9



1
Reply
LIC

Why is it so hard for some people when hearing news that affects others (not them) negatively to just say, “oh that sucks, sorry to hear that” or nothing at all? Is that empathy? Why do I ask, and read the comment sections? Also please I don’t care if its effect/affect. No one can spell anymore, and they don’t teach it at PS78 or whatever school my children may be going to next year.




5



11
Reply
hmmm

born and raised in NYC and was put on a school bus to elementary school (starting in first grade) which was a good 3 miles from my parents apartment. Maybe these snowflakes need a little more grit to them, over in super scary and really far away woodside. While they’re there, head to donato’s for a yummy afterschool slice!




17



8
Reply
Basta

Exactly. It’s all these transplant parents that are desperate to give their kids a suburban upbringing, despite the fact they live in the city. God forbid their spoiled little offspring should grow up with any personality and character.




5



4
Reply
Patret

It is scary for parents to let kindergarteners on a bus to go to school. Yes, there should have been much more forethought on the part of the School Construction Authority. It would be easier all around if PS78 remained as an elementary school, as originally intended. Move the middle schoolers to a middle school. However, the parents should check out where the Woodside school is. Former St. Teresa’s is in a nice neighborhood.




7



11
Reply
Fact check

The current PS/IS 78 was built as a K-8 school and the program and classrooms were built around it. If you want to go by what it was originally supposed to be then the current plan follows that: Removing the K classes that were not part of that original plan. I agree though, people should go look at the school in Woodside, maybe it’s not so bad. Either way, you can can make oversimplified statements because you don’t care about the Community outlook beyond the next 2 years or you can focus on something bigger than where kids go right now. The fact is that LIC needs more schools at all levels. You take away what it has and what people have fought for, and you kill the community. Maybe some people want that but they’re probably not the ones who are planning to stick around.




7



3
Reply
brooklynmc

Just for the record, as a parent of 2 kids who could be affected by this, Woodside has absolutely nothing to do with parents being upset. It is about little kids that were going to be walked to school and who can be near family or nannies in the case of an emergency. Not to mention, this was not handled well at all.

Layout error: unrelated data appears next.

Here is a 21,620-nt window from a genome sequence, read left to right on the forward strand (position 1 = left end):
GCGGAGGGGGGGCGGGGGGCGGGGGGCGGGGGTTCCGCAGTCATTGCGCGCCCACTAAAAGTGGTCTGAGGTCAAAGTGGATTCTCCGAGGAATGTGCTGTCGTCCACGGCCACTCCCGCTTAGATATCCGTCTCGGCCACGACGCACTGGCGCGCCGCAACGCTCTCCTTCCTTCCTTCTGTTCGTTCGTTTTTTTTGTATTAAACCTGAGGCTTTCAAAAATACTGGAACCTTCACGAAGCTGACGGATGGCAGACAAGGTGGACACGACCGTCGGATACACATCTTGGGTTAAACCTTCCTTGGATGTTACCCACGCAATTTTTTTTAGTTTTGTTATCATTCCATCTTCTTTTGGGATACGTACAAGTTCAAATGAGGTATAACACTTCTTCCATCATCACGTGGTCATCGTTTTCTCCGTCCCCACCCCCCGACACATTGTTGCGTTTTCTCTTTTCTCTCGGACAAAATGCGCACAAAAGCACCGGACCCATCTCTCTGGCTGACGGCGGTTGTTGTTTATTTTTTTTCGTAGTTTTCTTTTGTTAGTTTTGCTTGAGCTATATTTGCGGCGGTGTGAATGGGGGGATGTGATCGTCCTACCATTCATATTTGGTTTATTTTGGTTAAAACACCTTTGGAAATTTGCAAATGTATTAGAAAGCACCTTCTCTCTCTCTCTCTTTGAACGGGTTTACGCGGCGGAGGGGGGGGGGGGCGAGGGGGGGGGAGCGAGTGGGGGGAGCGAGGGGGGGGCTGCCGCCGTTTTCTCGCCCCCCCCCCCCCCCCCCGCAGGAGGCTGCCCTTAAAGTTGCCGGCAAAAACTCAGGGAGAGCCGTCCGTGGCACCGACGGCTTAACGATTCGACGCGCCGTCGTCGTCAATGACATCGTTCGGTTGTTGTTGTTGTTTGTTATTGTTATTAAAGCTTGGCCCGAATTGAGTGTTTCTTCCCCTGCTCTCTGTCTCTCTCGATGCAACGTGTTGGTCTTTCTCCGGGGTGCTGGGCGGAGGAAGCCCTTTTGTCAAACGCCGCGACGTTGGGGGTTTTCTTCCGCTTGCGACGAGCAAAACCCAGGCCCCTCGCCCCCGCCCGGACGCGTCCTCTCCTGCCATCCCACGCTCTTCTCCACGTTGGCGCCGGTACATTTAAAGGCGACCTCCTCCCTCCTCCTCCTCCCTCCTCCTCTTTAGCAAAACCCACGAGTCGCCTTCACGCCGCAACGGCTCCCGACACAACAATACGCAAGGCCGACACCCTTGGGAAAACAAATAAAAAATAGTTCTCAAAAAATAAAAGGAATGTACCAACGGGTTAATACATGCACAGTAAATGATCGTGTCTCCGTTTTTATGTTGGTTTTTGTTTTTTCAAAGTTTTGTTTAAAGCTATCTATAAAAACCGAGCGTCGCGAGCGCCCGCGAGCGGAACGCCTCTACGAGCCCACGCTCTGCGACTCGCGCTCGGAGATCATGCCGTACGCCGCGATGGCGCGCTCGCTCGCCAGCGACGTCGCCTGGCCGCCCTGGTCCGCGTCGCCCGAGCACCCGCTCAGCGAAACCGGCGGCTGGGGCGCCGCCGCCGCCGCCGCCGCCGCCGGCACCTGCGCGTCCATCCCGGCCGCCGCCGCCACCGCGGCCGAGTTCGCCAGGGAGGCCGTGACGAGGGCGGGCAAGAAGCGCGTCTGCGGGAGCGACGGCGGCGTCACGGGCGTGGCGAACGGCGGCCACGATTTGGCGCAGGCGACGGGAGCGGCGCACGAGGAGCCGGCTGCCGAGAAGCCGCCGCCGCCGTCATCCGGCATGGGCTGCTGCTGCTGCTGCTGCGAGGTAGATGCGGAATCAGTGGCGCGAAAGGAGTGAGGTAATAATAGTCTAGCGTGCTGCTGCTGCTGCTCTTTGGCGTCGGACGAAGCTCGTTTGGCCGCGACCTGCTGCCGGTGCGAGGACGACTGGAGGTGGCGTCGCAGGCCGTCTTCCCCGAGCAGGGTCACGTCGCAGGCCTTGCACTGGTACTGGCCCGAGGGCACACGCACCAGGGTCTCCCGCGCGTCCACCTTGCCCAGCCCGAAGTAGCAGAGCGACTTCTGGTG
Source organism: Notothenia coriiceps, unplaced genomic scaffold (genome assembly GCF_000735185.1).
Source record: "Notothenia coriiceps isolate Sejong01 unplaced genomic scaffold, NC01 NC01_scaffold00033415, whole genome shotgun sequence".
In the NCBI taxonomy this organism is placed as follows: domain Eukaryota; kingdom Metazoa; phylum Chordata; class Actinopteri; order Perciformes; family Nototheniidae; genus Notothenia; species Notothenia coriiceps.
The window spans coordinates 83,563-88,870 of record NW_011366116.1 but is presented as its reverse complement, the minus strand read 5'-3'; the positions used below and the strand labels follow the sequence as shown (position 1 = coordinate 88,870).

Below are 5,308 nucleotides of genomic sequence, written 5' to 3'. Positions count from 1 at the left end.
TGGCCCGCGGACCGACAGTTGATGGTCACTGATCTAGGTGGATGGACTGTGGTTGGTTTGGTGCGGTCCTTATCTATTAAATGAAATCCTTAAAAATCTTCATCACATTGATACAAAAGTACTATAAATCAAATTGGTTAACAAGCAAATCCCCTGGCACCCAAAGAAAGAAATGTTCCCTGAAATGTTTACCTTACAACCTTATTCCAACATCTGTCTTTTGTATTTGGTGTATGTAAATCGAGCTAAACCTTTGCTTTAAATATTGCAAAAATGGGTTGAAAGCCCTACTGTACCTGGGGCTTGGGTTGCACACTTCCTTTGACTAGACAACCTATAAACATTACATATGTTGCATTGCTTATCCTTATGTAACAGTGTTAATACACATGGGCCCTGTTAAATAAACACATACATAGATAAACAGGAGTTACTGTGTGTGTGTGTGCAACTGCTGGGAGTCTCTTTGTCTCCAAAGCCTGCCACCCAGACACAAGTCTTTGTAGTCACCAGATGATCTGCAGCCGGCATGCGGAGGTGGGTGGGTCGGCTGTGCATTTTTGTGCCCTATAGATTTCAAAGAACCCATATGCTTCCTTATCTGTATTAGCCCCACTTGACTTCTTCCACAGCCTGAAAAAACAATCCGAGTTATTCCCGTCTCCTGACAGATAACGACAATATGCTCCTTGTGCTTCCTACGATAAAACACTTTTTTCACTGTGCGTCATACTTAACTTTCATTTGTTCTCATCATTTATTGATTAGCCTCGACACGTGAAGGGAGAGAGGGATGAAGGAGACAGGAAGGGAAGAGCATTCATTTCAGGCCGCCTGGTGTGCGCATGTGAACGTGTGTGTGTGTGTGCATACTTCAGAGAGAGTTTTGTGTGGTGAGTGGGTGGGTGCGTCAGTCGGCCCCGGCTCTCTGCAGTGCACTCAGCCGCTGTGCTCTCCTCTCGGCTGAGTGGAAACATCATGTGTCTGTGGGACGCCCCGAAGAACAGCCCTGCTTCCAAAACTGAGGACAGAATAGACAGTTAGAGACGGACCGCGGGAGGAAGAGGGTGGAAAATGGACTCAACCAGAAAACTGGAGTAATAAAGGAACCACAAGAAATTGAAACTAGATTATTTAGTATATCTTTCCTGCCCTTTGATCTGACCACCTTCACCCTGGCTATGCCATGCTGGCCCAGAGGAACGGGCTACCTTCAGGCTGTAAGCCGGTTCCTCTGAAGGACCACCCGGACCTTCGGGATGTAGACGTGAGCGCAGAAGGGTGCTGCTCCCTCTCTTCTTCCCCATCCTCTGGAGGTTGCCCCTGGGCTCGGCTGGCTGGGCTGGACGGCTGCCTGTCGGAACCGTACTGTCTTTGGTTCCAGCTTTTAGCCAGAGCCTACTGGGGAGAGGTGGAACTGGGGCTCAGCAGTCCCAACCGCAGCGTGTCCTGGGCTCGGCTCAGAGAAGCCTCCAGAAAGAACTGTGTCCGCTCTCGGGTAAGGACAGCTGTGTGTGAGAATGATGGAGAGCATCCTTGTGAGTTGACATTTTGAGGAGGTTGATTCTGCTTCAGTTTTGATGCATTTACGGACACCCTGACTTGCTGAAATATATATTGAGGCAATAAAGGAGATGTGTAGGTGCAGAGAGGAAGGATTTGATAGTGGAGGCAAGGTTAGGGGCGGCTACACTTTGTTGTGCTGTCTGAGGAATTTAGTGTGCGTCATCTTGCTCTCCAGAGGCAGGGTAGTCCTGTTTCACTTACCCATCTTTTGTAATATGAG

8



17
Reply
Basta

Get a grip. Do you know why they are called school buses? And proximity to nannies? Are you kidding me?




4



6
Reply
politician also did nothing

The politician also did nothing. All he did was come out at the end and blamed DOE while he was not proactive to look after these potential issues himself.




15



2
Reply
Jason

Aren’t these the same buildings with tax abatements in which government agencies like the DOE doesn’t get more money to do things like build more schools? Color me unsympathetic. You get what you pay for.




6



3
Reply
Jason

Partially true, you are paying a rate the owner feels comfortable they can make a profit on while low enough to attract people to their properties. Receiving abatements help balance that out.




3



4
Reply
PJ

Go Jimmy! Jimmy for mayor. Composto needs to go. Runs a meeting to solicit feedback as if the decision has been made and he is just waiting for the meeting to be over so he can go on with business as usual. Disgusting attitude.




5



14
Reply
Dre

Oh please jimmy knows what’s going on he pushed for all the developments. He knew the neighborhood is underserved and over populated




12



1
Reply
K Varghese

Van Bramer does know and has tried to fight for a solution but hasn’t been heard. He was blindsided by this ludicrous DOE proposal. I believe he’ll turn this around real quick. Keep LIC kids in LIC!
Short term solution:
1. create more TCUs and find more space in these new apartment buildings, open lots, etc.
2. Since most high school kids are being bused in or already taking the subway already, move those kids to Woodside or other overflow zoned schools. Keep our young LIC kids in a real walking distance.




0



3
Reply
Another Concerned Parent

Go Jimmy? Are you stupid or dumb?

JVB has everyone convinced he is on their side and he didn’t know anything. BS.

If he spent half the amount of time on the school problem as he did with his anti-trump crusade or his library gospel preaching, we would’ve had another school built already. He said we deserve both a high tech library and schools. That’s great but we don’t live in a perfect world. You ask me which is more important and I choose schools over libraries any day of the week including the weekends.

His appearance on Tuesday evening was damage control for his reputation and future mayoral bid and nothing more. He said himself that even though he knew about the meeting he wasn’t going to come. That others advised him not to because parents were angry. He stated himself that a vice chairmen (so angry I didn’t even remember the name of who he stated) asked him to come. That is why he came. Not because this was a pressing enough concern of his to show up. Someone asked him to go and that’s why he came. Open your eyes people. Until JVB makes this his #1 priority and acts as such, he is NOT a friend.